EU Turkey Flocks and Salmonella Risk
Food Safety Update
August 24, 2008
A recent EU-wide report detected Salmonellalevels in almost one third (30.7%) of EU turkey flocks reared for human consumption and in 13.6% of turkey flocks kept for breeding purposes, according to the European Food Safety Authority (EFSA). The study, conducted between October 2006 and September 2007, examined feces samples from 539 breeding turkey flocks and 3,769 fattening turkey flocks (flocks used for human consumption) from across the EU and Norway.
The second most reported cause of food-borne diseases in humans in Europe,Salmonella affected 160,649 people in 2006 – approximately 35 people per every 100,000. Salmonella risks often result from under cooking of meat and eggs or contamination of other foods with raw eggs and raw meat.
Salmonella Enteritidis and Salmonella Typhimurium – the two types of Salmonellaresponsible for the majority of Salmonella-related food infections in humans – were detected in 3.8% of turkey flocks reared for human consumption.
Across the Member States, Salmonella levels varied greatly. More than half of the countries reported no cases of Salmonella in breeding flocks, while others found levels as high as 82.9%. In flocks reared for human consumption, three Member States reported no cases at all. Others detected levels as high as 78.5%.
In terms of turkey distribution across the EU, France accounted for 56% of the breeding population, followed by Italy at 11.9% and the UK at 10.1%. France accounted for 18.7% of the consumable turkeys, followed by Germany at 16.4%, Italy at 16%, Spain at 14.7% and Poland at 13.5%. About one in seven breeding turkey flocks raised in the EU over the 2006-2007 survey period tested positive forSalmonella.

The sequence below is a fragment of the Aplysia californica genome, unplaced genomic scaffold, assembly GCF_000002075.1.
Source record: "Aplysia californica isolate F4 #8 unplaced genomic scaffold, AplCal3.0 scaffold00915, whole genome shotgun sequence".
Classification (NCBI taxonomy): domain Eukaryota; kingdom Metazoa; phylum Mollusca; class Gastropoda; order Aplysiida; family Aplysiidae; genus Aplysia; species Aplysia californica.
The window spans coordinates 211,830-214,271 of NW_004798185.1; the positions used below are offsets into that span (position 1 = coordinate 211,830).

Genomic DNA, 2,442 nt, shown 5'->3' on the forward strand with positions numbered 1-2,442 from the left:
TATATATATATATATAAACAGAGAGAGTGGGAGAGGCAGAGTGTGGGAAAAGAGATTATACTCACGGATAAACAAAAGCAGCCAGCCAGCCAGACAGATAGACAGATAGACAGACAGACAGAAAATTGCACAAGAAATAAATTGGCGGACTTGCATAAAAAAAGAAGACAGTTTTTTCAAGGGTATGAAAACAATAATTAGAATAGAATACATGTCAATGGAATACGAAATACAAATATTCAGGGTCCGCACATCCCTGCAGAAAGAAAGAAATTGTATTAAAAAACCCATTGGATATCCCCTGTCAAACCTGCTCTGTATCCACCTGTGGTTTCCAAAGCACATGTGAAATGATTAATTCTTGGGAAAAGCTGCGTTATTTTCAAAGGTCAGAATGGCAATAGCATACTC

The connection between breeding flocks and those reared for human consumption is generally thought to be important. Salmonella-infected chicks from breeding flocks can spread the bacteria to turkeys being reared for consumption via contaminated hatching eggs.
EFSA says that the risk of Salmonella transfer from live birds to food could be modified in the transport, slaughter, cutting and processing steps. De-skinning operations, for example, and processes such as freezing, might be useful in reducing the incidence of bacteria. Current slaughter technology, on the other hand, could lead to the horizontal transfer of Salmonella from infected birds to the carcasses of bacteria-free flocks.
“Good hygiene practices during slaughter and subsequent processing is the main measure foreseen under EU legislation,” says an EFSA spokesperson. “Processing hygiene criteria for Salmonella from poultry carcasses have been set in EU legislation.”
The survey carried out tests on droppings from live birds on farms and not on turkey meat itself. Therefore, the results cannot be directly applied to turkey meat. Turkey meat should be cooked before consumption and consumers should be advised about the safe handling of the meat. EFSA and other organizations such as the WHO support longstanding food safety advice that poultry meat and eggs be properly cooked in order to protect consumers from possible risks of food poisoning.
Generally, thorough cooking and kitchen hygiene can help prevent or reduce the risk of contracting Salmonella infections, whose symptoms range from mild to severe gastroenteritis and occasionally death, but stopping the bacteria at the source is the EU’s long-term goal.
“The survey on Salmonella in turkeys was carried out in order to provide harmonized and comparable information for the European Commission and European Union Member States to assist in the setting of Salmonella reduction targets for turkey flocks,” adds an EFSA spokesperson.